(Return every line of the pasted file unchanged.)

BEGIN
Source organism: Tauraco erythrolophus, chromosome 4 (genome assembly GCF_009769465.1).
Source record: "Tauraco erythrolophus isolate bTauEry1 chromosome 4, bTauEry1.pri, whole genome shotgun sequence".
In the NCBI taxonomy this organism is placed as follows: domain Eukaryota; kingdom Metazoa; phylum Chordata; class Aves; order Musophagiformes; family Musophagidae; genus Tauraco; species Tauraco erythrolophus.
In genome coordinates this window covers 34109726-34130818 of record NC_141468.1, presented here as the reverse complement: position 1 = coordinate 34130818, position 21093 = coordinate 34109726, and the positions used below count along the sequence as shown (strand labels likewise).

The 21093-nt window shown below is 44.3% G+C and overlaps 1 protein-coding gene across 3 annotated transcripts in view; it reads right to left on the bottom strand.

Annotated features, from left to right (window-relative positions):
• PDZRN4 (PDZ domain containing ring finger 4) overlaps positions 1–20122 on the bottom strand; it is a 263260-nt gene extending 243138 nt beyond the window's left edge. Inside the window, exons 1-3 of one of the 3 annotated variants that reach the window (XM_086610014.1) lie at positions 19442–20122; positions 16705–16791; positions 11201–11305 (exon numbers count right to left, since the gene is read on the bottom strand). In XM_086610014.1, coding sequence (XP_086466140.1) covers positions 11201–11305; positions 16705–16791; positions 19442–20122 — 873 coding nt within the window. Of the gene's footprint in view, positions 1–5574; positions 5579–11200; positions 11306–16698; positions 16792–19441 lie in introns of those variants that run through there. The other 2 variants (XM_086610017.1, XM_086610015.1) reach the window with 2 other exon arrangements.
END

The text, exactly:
Source organism: Tauraco erythrolophus, chromosome 4 (genome assembly GCF_009769465.1).
Source record: "Tauraco erythrolophus isolate bTauEry1 chromosome 4, bTauEry1.pri, whole genome shotgun sequence".
In the NCBI taxonomy this organism is placed as follows: domain Eukaryota; kingdom Metazoa; phylum Chordata; class Aves; order Musophagiformes; family Musophagidae; genus Tauraco; species Tauraco erythrolophus.
In genome coordinates this window covers 34109726-34130818 of record NC_141468.1, presented here as the reverse complement: position 1 = coordinate 34130818, position 21093 = coordinate 34109726, and the positions used below count along the sequence as shown (strand labels likewise).

The 21093-nt window shown below is 44.3% G+C and overlaps 1 protein-coding gene across 3 annotated transcripts in view; it reads right to left on the bottom strand.

Annotated features, from left to right (window-relative positions):
• PDZRN4 (PDZ domain containing ring finger 4) overlaps positions 1–20122 on the bottom strand; it is a 263260-nt gene extending 243138 nt beyond the window's left edge. Inside the window, exons 1-3 of one of the 3 annotated variants that reach the window (XM_086610014.1) lie at positions 19442–20122; positions 16705–16791; positions 11201–11305 (exon numbers count right to left, since the gene is read on the bottom strand). In XM_086610014.1, coding sequence (XP_086466140.1) covers positions 11201–11305; positions 16705–16791; positions 19442–20122 — 873 coding nt within the window. Of the gene's footprint in view, positions 1–5574; positions 5579–11200; positions 11306–16698; positions 16792–19441 lie in introns of those variants that run through there. The other 2 variants (XM_086610017.1, XM_086610015.1) reach the window with 2 other exon arrangements.